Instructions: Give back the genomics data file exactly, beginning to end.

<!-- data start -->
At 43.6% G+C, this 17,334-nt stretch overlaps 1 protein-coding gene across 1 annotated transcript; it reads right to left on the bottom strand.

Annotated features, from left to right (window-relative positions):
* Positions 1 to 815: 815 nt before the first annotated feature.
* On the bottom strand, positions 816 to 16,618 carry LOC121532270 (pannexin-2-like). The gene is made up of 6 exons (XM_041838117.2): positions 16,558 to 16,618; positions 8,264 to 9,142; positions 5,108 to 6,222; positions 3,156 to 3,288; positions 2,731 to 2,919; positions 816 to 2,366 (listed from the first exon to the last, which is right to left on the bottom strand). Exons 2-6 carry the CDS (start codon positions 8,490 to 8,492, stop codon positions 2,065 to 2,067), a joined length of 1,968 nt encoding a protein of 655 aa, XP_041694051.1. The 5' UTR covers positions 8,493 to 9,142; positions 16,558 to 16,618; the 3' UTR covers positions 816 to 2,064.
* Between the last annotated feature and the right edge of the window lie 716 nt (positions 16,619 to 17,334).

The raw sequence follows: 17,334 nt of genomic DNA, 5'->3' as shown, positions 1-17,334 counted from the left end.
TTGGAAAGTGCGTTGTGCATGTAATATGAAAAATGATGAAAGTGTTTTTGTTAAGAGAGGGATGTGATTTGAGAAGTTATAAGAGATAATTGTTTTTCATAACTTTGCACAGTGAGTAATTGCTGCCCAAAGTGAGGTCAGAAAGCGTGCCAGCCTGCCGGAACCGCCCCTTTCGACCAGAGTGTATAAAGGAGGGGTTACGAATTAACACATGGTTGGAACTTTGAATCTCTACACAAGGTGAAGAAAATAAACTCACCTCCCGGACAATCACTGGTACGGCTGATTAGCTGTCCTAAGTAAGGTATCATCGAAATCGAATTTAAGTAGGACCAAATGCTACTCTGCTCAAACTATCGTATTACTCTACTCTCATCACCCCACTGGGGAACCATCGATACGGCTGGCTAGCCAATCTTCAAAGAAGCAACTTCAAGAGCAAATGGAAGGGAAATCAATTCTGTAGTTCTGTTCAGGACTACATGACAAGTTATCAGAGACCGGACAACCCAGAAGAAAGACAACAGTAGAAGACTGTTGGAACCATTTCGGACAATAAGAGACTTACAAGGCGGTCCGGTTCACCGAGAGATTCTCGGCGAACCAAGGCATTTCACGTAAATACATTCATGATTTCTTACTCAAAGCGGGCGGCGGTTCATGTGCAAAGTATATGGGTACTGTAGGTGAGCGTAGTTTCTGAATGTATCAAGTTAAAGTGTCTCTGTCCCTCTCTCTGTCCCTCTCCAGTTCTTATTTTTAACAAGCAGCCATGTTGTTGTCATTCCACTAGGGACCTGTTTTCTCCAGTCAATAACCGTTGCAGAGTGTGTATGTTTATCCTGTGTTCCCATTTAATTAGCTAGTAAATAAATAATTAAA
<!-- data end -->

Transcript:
At 43.6% G+C, this 17,334-nt stretch overlaps 1 protein-coding gene across 1 annotated transcript; it reads right to left on the bottom strand.

Annotated features, from left to right (window-relative positions):
* Positions 1 to 815: 815 nt before the first annotated feature.
* On the bottom strand, positions 816 to 16,618 carry LOC121532270 (pannexin-2-like). The gene is made up of 6 exons (XM_041838117.2): positions 16,558 to 16,618; positions 8,264 to 9,142; positions 5,108 to 6,222; positions 3,156 to 3,288; positions 2,731 to 2,919; positions 816 to 2,366 (listed from the first exon to the last, which is right to left on the bottom strand). Exons 2-6 carry the CDS (start codon positions 8,490 to 8,492, stop codon positions 2,065 to 2,067), a joined length of 1,968 nt encoding a protein of 655 aa, XP_041694051.1. The 5' UTR covers positions 8,493 to 9,142; positions 16,558 to 16,618; the 3' UTR covers positions 816 to 2,064.
* Between the last annotated feature and the right edge of the window lie 716 nt (positions 16,619 to 17,334).

The raw sequence follows: 17,334 nt of genomic DNA, 5'->3' as shown, positions 1-17,334 counted from the left end.
TTGGAAAGTGCGTTGTGCATGTAATATGAAAAATGATGAAAGTGTTTTTGTTAAGAGAGGGATGTGATTTGAGAAGTTATAAGAGATAATTGTTTTTCATAACTTTGCACAGTGAGTAATTGCTGCCCAAAGTGAGGTCAGAAAGCGTGCCAGCCTGCCGGAACCGCCCCTTTCGACCAGAGTGTATAAAGGAGGGGTTACGAATTAACACATGGTTGGAACTTTGAATCTCTACACAAGGTGAAGAAAATAAACTCACCTCCCGGACAATCACTGGTACGGCTGATTAGCTGTCCTAAGTAAGGTATCATCGAAATCGAATTTAAGTAGGACCAAATGCTACTCTGCTCAAACTATCGTATTACTCTACTCTCATCACCCCACTGGGGAACCATCGATACGGCTGGCTAGCCAATCTTCAAAGAAGCAACTTCAAGAGCAAATGGAAGGGAAATCAATTCTGTAGTTCTGTTCAGGACTACATGACAAGTTATCAGAGACCGGACAACCCAGAAGAAAGACAACAGTAGAAGACTGTTGGAACCATTTCGGACAATAAGAGACTTACAAGGCGGTCCGGTTCACCGAGAGATTCTCGGCGAACCAAGGCATTTCACGTAAATACATTCATGATTTCTTACTCAAAGCGGGCGGCGGTTCATGTGCAAAGTATATGGGTACTGTAGGTGAGCGTAGTTTCTGAATGTATCAAGTTAAAGTGTCTCTGTCCCTCTCTCTGTCCCTCTCCAGTTCTTATTTTTAACAAGCAGCCATGTTGTTGTCATTCCACTAGGGACCTGTTTTCTCCAGTCAATAACCGTTGCAGAGTGTGTATGTTTATCCTGTGTTCCCATTTAATTAGCTAGTAAATAAATAATTAAA